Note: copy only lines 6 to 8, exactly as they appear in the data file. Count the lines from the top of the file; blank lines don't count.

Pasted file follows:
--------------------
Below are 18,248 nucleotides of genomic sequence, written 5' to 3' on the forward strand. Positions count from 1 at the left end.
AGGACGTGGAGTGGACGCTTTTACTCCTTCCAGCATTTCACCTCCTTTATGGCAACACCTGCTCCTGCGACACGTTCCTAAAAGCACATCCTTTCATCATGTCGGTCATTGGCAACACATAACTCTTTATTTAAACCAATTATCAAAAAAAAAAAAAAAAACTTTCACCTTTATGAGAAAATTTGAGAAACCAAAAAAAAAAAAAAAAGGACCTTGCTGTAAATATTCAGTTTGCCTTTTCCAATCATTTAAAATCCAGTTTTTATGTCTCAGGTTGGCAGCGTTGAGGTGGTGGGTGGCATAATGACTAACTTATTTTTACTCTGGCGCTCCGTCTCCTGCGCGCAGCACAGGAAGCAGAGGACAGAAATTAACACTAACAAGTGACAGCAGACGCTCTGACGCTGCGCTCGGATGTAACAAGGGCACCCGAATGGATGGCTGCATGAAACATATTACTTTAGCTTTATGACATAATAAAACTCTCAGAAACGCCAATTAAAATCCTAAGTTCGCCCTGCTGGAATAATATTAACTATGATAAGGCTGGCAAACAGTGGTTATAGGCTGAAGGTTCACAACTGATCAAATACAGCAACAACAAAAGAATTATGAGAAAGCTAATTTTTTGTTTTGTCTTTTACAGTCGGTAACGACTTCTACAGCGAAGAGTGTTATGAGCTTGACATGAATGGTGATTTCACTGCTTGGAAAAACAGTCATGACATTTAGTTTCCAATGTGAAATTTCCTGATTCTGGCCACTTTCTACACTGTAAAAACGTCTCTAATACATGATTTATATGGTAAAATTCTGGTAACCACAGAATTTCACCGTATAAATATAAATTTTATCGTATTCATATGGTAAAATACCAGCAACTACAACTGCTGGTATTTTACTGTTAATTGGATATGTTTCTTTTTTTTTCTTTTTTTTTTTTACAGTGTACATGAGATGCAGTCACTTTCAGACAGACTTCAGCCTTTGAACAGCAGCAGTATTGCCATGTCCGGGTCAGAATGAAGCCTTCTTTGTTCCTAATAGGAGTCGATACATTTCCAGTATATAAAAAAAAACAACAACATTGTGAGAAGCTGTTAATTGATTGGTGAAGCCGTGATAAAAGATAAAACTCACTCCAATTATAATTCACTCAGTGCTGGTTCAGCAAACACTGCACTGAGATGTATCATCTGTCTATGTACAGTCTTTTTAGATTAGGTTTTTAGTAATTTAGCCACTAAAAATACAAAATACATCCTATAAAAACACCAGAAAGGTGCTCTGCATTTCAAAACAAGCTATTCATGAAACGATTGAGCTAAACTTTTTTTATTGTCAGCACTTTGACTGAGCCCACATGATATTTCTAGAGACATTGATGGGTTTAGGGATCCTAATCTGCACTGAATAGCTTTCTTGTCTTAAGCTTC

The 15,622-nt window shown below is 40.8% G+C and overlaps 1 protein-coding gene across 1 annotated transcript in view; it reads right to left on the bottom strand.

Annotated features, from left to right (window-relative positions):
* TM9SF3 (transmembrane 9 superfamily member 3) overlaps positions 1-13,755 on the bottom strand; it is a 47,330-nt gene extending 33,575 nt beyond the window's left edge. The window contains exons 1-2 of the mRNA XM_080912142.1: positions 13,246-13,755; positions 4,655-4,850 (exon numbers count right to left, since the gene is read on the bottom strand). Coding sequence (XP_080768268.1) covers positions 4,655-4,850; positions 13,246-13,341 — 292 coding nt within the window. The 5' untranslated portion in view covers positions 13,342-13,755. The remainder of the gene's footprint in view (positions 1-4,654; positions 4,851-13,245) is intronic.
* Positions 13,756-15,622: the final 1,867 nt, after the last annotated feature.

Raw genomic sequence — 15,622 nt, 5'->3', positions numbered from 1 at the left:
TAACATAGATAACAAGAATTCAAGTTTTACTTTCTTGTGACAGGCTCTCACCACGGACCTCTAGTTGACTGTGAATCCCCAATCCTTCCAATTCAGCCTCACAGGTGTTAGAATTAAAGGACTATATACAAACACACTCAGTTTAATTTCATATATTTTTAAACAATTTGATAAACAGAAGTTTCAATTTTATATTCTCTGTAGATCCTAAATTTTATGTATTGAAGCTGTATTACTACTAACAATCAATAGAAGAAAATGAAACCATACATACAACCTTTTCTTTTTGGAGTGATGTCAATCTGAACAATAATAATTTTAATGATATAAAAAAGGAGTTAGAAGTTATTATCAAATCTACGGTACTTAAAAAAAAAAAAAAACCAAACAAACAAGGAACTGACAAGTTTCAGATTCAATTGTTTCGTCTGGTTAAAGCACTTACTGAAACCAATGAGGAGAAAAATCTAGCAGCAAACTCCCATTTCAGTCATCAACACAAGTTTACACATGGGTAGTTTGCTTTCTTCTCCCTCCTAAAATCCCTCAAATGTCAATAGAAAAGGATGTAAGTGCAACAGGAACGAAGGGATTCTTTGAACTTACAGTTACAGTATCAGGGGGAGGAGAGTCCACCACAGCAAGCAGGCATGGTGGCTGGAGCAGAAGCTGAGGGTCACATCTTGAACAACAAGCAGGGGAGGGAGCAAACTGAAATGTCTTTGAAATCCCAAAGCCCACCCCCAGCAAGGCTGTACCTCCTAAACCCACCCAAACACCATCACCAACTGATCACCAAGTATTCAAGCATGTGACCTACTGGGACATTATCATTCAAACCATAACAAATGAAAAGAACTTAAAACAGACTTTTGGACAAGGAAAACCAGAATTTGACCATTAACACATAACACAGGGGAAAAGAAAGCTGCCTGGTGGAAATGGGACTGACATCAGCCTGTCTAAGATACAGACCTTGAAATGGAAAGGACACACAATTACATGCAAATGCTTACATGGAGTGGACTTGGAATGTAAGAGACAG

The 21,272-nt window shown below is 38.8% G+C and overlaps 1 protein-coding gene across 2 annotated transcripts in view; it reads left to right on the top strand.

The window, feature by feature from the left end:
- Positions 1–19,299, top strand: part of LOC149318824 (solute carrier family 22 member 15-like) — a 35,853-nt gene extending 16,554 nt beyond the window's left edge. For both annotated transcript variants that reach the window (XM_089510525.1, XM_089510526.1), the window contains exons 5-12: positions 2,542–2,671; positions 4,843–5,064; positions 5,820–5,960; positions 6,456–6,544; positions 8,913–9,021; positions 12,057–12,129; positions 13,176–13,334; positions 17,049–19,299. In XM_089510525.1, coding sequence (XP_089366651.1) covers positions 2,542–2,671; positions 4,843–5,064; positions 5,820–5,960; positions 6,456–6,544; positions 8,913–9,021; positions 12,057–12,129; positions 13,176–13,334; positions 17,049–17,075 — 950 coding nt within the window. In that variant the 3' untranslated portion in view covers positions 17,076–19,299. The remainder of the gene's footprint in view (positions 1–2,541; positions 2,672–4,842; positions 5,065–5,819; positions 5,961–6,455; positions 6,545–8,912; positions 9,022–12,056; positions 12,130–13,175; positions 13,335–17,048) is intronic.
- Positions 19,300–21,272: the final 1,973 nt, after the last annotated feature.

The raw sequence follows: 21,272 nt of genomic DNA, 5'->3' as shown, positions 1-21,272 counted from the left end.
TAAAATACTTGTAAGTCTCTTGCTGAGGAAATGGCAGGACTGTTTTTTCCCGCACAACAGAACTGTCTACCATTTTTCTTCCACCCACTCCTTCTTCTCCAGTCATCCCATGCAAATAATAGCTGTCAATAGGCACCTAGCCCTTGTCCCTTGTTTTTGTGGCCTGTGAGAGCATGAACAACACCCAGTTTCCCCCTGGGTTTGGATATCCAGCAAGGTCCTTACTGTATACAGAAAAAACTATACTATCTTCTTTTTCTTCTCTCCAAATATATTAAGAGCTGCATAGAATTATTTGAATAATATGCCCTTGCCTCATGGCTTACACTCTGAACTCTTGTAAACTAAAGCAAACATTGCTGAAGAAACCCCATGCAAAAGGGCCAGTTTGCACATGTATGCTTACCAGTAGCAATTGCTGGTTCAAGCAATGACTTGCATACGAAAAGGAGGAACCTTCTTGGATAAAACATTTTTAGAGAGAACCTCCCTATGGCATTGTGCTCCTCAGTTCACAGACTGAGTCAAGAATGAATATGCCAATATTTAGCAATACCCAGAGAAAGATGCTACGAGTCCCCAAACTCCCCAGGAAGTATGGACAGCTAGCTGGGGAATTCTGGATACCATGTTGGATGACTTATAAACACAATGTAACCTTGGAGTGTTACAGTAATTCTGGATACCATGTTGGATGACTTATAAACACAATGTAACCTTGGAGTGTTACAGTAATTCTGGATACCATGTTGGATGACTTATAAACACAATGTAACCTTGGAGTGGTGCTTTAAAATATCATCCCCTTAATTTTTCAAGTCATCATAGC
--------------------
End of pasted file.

* Positions 13,756-15,622: the final 1,867 nt, after the last annotated feature.

Raw genomic sequence — 15,622 nt, 5'->3', positions numbered from 1 at the left:
TAACATAGATAACAAGAATTCAAGTTTTACTTTCTTGTGACAGGCTCTCACCACGGACCTCTAGTTGACTGTGAATCCCCAATCCTTCCAATTCAGCCTCACAGGTGTTAGAATTAAAGGACTATATACAAACACACTCAGTTTAATTTCATATATTTTTAAACAATTTGATAAACAGAAGTTTCAATTTTATATTCTCTGTAGATCCTAAATTTTATGTATTGAAGCTGTATTACTACTAACAATCAATAGAAGAAAATGAAACCATACATACAACCTTTTCTTTTTGGAGTGATGTCAATCTGAACAATAATAATTTTAATGATATAAAAAAGGAGTTAGAAGTTATTATCAAATCTACGGTACTTAAAAAAAAAAAAAAACCAAACAAACAAGGAACTGACAAGTTTCAGATTCAATTGTTTCGTCTGGTTAAAGCACTTACTGAAACCAATGAGGAGAAAAATCTAGCAGCAAACTCCCATTTCAGTCATCAACACAAGTTTACACATGGGTAGTTTGCTTTCTTCTCCCTCCTAAAATCCCTCAAATGTCAATAGAAAAGGATGTAAGTGCAACAGGAACGAAGGGATTCTTTGAACTTACAGTTACAGTATCAGGGGGAGGAGAGTCCACCACAGCAAGCAGGCATGGTGGCTGGAGCAGAAGCTGAGGGTCACATCTTGAACAACAAGCAGGGGAGGGAGCAAACTGAAATGTCTTTGAAATCCCAAAGCCCACCCCCAGCAAGGCTGTACCTCCTAAACCCACCCAAACACCATCACCAACTGATCACCAAGTATTCAAGCATGTGACCTACTGGGACATTATCATTCAAACCATAACAAATGAAAAGAACTTAAAACAGACTTTTGGACAAGGAAAACCAGAATTTGACCATTAACACATAACACAGGGGAAAAGAAAGCTGCCTGGTGGAAATGGGACTGACATCAGCCTGTCTAAGATACAGACCTTGAAATGGAAAGGACACACAATTACATGCAAATGCTTACATGGAGTGGACTTGGAATGTAAGAGACAG